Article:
Right now, Ketchum's San Francisco office is helping the California Prune Board change the name of its product to 'dried plums.' Earlier this year one of Rich's brainstorming sessions yielded the idea to play off the Federal Witnesss Relocation Program. The press kit would show a picture of a dried plum marked 'confidential,' suggesting the fruit had been undercover all these years as a prune.

'But she urged us to take it a step further,' says Gina Lipparelli, senior account executive in the SF office.

Rich suggested that next year, when the client is handing out packets of dried plums for its annual sampling program, the containers should be marked 'Fruit Bureau of Identification.'

Creativity as a team sport

Rich says she considers herself the 'facilitator' of ideas, arguing that creativity should not be the province of one mastermind, but a team sport.

She also believes good brainstorming sessions do not just happen. She devotes hours to considering who should participate and researching objectives.

A classic Rich brainstorming story occurred a few years ago when Johnson & Johnson was seeking ideas to extend its reputation of trust for baby products to other product lines.

One particular meeting was packed with bigwigs from both Ketchum and J&J, and there was a lot of pressure riding on Rich. Things only turned more tense when she turned the lights out.

'It was almost unsettling,' says Barri Rafferty, the associate director of Ketchum's New York office. 'It is like being blindfolded.' The executives found themselves reaching for and then sniffing a small cup. When the lights came on the tension disappeared and warm reminiscences of childhood filled the room.

'No one in any of the previous sessions of any of the previous agencies had ever thought to ask (J&J) to smell their own product,' says Rich.

Rich says conventionality leads people into ruts. She's been known to arrange dinner to be served during breakfast just to get people into a mind-set for doing things a little out of the ordinary. And her arsenal for creativity training sessions includes Nerf balls: when someone tries to shoot down an idea, others in the group will pelt that person with a ball. And Rich dispenses crayons as a reward for creative thinking.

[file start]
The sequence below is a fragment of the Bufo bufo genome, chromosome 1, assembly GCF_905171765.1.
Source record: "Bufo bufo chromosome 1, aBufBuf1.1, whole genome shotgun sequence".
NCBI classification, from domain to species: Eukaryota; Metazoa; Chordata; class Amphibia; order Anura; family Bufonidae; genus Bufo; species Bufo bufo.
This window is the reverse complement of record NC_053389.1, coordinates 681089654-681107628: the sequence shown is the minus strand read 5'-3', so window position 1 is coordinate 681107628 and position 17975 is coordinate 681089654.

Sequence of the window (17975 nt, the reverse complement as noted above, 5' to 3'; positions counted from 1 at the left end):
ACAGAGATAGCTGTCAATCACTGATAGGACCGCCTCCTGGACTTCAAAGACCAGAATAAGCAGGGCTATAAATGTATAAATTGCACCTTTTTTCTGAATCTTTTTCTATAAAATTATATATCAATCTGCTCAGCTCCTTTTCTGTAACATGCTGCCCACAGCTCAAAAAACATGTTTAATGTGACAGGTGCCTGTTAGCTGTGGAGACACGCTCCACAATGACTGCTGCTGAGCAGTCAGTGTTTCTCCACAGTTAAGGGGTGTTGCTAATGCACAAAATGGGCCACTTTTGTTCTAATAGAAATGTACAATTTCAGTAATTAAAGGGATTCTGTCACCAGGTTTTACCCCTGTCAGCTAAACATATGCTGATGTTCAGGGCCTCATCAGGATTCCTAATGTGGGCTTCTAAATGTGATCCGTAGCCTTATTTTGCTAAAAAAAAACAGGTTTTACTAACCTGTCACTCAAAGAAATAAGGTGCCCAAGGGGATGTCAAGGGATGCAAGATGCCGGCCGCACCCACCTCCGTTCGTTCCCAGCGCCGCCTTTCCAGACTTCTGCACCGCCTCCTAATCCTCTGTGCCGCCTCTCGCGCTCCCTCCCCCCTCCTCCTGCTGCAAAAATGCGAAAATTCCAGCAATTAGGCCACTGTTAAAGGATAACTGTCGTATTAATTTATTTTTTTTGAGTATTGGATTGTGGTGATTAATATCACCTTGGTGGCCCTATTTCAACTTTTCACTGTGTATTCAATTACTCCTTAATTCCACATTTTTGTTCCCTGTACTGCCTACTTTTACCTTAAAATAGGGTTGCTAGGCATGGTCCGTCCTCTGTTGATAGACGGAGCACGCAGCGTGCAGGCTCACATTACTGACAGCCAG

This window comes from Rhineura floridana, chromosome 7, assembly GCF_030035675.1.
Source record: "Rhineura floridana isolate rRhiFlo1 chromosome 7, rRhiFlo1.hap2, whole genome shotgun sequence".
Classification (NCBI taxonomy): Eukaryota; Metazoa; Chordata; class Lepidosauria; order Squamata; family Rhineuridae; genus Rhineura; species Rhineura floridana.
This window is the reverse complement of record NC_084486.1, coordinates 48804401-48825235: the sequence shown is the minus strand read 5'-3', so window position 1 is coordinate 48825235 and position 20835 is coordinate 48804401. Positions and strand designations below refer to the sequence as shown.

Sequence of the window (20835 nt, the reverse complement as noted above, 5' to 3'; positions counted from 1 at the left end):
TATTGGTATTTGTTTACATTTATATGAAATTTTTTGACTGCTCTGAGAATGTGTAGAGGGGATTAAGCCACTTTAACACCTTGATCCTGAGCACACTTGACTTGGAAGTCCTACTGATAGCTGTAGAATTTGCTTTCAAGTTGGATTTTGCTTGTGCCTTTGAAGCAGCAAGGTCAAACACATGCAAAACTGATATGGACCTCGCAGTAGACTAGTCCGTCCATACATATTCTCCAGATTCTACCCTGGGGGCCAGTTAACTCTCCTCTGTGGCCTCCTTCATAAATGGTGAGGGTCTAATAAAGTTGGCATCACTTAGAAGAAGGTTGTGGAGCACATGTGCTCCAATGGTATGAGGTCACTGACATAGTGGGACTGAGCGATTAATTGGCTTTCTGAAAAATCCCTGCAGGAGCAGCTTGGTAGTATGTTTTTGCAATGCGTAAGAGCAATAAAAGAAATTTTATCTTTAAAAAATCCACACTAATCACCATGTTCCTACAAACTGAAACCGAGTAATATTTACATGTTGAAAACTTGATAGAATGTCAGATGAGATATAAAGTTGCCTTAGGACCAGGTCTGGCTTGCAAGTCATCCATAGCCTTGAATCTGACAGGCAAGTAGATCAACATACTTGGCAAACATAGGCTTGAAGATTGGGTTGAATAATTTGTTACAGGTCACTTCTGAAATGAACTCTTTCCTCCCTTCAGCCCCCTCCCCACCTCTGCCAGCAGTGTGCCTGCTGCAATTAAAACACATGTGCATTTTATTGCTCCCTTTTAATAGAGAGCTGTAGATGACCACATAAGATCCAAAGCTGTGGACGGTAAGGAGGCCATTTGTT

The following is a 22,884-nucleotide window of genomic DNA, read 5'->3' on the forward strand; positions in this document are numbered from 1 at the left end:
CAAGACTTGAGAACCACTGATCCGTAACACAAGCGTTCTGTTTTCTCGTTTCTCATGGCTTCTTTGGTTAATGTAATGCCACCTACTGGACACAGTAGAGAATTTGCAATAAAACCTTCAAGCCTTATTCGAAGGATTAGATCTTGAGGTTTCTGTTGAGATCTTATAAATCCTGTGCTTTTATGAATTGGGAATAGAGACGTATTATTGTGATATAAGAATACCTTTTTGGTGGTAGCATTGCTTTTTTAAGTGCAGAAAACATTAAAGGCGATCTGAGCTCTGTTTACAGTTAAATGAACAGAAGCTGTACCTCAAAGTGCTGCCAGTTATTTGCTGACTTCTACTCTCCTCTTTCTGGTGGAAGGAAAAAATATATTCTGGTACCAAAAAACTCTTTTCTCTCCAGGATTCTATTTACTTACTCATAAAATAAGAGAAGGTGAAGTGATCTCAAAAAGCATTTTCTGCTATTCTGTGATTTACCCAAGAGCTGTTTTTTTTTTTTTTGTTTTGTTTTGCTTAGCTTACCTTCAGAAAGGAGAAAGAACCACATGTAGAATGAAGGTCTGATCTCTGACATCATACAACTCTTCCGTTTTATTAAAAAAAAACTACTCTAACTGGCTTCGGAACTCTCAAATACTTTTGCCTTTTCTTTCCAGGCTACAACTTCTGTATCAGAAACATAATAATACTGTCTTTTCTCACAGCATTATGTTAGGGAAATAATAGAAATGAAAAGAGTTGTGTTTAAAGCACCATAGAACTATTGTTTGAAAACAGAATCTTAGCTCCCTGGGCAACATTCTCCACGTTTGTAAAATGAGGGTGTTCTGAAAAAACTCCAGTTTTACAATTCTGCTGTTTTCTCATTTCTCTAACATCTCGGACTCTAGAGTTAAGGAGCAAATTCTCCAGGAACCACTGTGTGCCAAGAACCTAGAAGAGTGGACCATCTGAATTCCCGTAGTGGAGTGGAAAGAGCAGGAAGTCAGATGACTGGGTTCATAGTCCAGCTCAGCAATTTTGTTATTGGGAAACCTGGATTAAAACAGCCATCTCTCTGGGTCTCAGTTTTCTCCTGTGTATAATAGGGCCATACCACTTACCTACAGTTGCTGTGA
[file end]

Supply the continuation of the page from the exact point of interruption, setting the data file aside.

It's easy to imagine middle-aged business professionals scoffing at Rich's 'get in touch with your inner child' mentality, but underestimate her at your peril. As David MacKay, senior counselor with Hill & Knowlton in DC and an ex-Ketchum employee, says: 'She's gracious and funny, but also can be tough and down-to-business.'

Hill & Knowlton/USA CEO and president Tom Hoog has worked with Rich on behalf of PRSA's Counselors Academy and credits her with being the 'premiere player in the PR industry in the creative role.' Hoog admits that Ketchum's deserved reputation for creative thinking makes the company 'strong competition.'

Manning, Selvage & Lee CEO and chairman Lou Capozzi, a Rich disciple, credits Rich for making the role of creative director a real job in the eyes of the industry.'

So, what comes next for Rich? She entertains thoughts of teaching and perhaps writing a book or producing videos on creativity. But whatever she does next, count on it to be creative.


Ketchum chief creative officer

1965: Joins Edelman as assistant account executive and leaves as EVP and national creative director

1985: Joins Ketchum as EVP and director of Chicago office

1990: Ketchum EVP and executive creative director/US

1999: Ketchum EVP and chief creative officer/worldwide.